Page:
Lesotho army seizes police HQ and jams radio and phones

Mail and Guardian
Armed forces have seized control of the country’s police headquarters and jammed radio stations and phones, says a government minister.

Lesotho’s military seized control of the country’s police headquarters and jammed radio stations and phones in the early hours on Saturday, a government minister and member of the ruling coalition told Agence France-Presse.

“The armed forces, the special forces of Lesotho, have taken the headquarters of the police,” sports minister and leader of the Basotho National Party Thesele Maseribane said, describing a possible coup attempt in the small nation located in eastern South Africa. “At four o’clock this morning [0200GMT] they were driving around the residence of the prime minister and my residence,” he said. “There have been some gunfighting since four [am] up until seven or eight.

“They’ve jammed phones, they have jammed everything,” he added. Maseribane said he fled hours earlier after being warned. “The commander said he was looking for me, the prime minister and the deputy minster to take us to the king. In our country that means a coup,” he added.

He insisted Prime Minister Tom Thabane’s government was still in control. “The prime minister and myself, [we are] still the coalition government. The prime minister is still in power.” Thabane was “fine”, he added, declining to elaborate where the prime minister was.

“There’s still a lot of danger. People who have arms are running around Maseru.” The government secretary was unreachable for comment. A shaky coalition has governed the kingdom, which is entirely surrounded by South Africa, since elections two years ago. Coalition partners patched up the fragile deal through mediators in June. – AFP


Kenya – ICC’s Bensouda given one week by court to say if she can prosecute Kenyatta

Capital FM/allAfrica

Photo: IRFJ

International Criminal Courct Chief Prosecutor, Fatou Bensouda (file photo)

Nairobi — The International Criminal Court (ICC) Trial Chamber V (b) has given Prosecutor Fatou Bensouda up to Friday next week to state if she is prepared to start President Uhuru Kenyatta’s case.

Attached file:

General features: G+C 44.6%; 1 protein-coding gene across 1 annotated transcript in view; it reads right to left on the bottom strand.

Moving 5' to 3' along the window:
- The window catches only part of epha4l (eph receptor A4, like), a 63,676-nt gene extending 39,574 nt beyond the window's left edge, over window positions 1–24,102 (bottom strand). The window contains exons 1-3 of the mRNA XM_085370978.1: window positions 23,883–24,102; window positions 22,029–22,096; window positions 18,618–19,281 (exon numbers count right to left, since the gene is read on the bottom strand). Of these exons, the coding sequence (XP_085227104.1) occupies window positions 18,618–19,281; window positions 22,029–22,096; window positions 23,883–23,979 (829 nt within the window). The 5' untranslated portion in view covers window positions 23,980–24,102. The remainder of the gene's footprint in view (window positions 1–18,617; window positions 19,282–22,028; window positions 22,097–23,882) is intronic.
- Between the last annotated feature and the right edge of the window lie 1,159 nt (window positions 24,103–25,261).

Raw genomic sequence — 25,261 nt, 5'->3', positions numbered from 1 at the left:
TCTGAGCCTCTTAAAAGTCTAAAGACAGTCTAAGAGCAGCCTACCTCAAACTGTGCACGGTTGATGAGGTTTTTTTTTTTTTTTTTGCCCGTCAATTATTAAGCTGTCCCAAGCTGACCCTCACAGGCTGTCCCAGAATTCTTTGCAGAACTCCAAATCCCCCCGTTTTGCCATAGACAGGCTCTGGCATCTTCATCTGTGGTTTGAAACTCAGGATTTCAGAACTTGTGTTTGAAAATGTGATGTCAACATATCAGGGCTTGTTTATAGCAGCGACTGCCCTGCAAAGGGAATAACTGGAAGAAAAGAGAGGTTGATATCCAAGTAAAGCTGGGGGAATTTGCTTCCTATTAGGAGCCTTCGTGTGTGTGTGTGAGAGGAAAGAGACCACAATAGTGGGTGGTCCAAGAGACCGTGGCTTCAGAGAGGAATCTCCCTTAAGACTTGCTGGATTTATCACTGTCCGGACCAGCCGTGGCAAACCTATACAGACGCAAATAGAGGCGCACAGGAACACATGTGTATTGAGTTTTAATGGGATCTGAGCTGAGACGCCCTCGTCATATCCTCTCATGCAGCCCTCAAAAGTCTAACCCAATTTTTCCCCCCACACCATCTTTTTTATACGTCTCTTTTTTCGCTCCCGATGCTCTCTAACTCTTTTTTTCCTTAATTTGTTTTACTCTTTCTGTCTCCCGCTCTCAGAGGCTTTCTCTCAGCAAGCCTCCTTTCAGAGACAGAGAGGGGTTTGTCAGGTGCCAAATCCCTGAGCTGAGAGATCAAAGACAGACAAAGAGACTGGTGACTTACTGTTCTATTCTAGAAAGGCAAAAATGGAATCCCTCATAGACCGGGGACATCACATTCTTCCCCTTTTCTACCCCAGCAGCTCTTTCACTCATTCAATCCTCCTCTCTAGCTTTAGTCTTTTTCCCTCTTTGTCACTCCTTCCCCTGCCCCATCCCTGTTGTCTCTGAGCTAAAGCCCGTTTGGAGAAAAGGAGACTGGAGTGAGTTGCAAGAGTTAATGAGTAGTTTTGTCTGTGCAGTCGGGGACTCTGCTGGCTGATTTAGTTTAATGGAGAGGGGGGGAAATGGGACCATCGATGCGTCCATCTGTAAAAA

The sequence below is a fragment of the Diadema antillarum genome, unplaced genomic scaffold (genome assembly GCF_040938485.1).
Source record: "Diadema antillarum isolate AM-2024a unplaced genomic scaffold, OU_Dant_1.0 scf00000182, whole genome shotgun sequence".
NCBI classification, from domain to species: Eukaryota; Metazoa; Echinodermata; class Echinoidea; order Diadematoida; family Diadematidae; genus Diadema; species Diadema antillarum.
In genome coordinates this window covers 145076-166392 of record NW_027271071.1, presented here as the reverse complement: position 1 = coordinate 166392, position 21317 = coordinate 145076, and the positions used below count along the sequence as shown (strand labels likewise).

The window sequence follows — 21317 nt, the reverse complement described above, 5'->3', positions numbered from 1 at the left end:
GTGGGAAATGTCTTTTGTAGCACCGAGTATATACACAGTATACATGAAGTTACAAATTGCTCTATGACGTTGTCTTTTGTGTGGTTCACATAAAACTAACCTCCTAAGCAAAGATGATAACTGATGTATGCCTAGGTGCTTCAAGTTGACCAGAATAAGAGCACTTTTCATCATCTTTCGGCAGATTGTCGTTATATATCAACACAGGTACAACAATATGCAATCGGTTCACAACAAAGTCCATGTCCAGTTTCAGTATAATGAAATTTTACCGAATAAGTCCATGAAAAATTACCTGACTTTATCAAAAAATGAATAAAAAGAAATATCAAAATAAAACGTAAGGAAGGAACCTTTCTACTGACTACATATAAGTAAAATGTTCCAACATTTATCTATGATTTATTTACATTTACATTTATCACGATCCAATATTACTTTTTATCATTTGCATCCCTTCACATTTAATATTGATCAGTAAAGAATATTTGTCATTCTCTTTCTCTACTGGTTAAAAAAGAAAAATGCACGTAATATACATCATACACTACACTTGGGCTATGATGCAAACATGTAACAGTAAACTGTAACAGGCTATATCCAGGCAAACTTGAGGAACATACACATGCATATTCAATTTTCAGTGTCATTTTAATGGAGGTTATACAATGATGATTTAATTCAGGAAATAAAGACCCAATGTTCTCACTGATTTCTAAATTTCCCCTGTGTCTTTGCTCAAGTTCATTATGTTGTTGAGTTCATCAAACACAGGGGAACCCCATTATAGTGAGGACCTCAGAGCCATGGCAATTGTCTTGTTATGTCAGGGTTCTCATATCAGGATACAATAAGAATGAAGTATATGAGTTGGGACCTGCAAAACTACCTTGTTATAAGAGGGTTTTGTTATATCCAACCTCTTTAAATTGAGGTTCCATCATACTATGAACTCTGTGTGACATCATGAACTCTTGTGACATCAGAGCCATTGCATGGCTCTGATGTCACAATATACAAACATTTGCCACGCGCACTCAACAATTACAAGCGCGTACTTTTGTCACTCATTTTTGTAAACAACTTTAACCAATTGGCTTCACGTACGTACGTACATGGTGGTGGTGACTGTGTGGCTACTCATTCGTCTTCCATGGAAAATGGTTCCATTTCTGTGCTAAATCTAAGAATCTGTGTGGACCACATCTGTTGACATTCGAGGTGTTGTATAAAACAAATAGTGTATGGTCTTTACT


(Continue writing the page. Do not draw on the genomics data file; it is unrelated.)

The judges have also given the Defense and the Legal Representative of Victims up to September 10 to file any responses.

“Noting the importance of timely and efficient preparations and in order to provide the necessary guidance for parties and participants, the Chamber orders the prosecution to file a notice confirming whether it anticipates being in a position to start trial,” the judges ordered.

The orders were issued on Thursday morning by trial judges Robert Fremr, Geoffrey Henderson and Kuniko Ozaki who presides the case.

They said it is imperative for Bensouda to state if she is ready for the case for purposes of efficient planning, ahead of the scheduled date of October 7.

The president’s defence team has always argued that the prosecution has no case and urged judges to dismiss it altogether

Bensouda in February told the court that she did not have evidence against Kenyatta which prompted the court to vacate earlier dates of commencement of his trial and place it on October 7 to allow the prosecution time to collect more evidence.

She argued that if the Government of Kenya would submit ‘crucial documents’ that had been requested, it would be in a position to gather evidence to show the criminal liability of President Kenyatta in the Nakuru and Naivasha attacks during the 2008 post election violence.

During a status conference last month, the prosecution and Attorney General Githu Muigai on behalf of the Kenya government gave to the court an update of the documents submitted and those pending.

The prosecution complained that Kenya had not yet fully complied in submitting all required information regarding President Kenyatta.

Muigai complained that it was impractical to fulfill some of the requests made by the prosecution due to their ambiguity and lack of specifications especially on land ownership and third parties of companies associated with Kenyatta.

He said the requests also have to be done according to the legal framework and that Kenya was not ready to violate its laws to fulfill ICC’s requests.

President Kenyatta’s lawyer Stephen Kay accused the ICC of lack of objectivity and decisiveness in the case against his client.

He complained that even after the Office of The Prosecutor in February admitted to the court that it did not have evidence against Kenyatta, the court has allowed it time to do ‘fishing expedition’ for evidence that is not relevant to the case.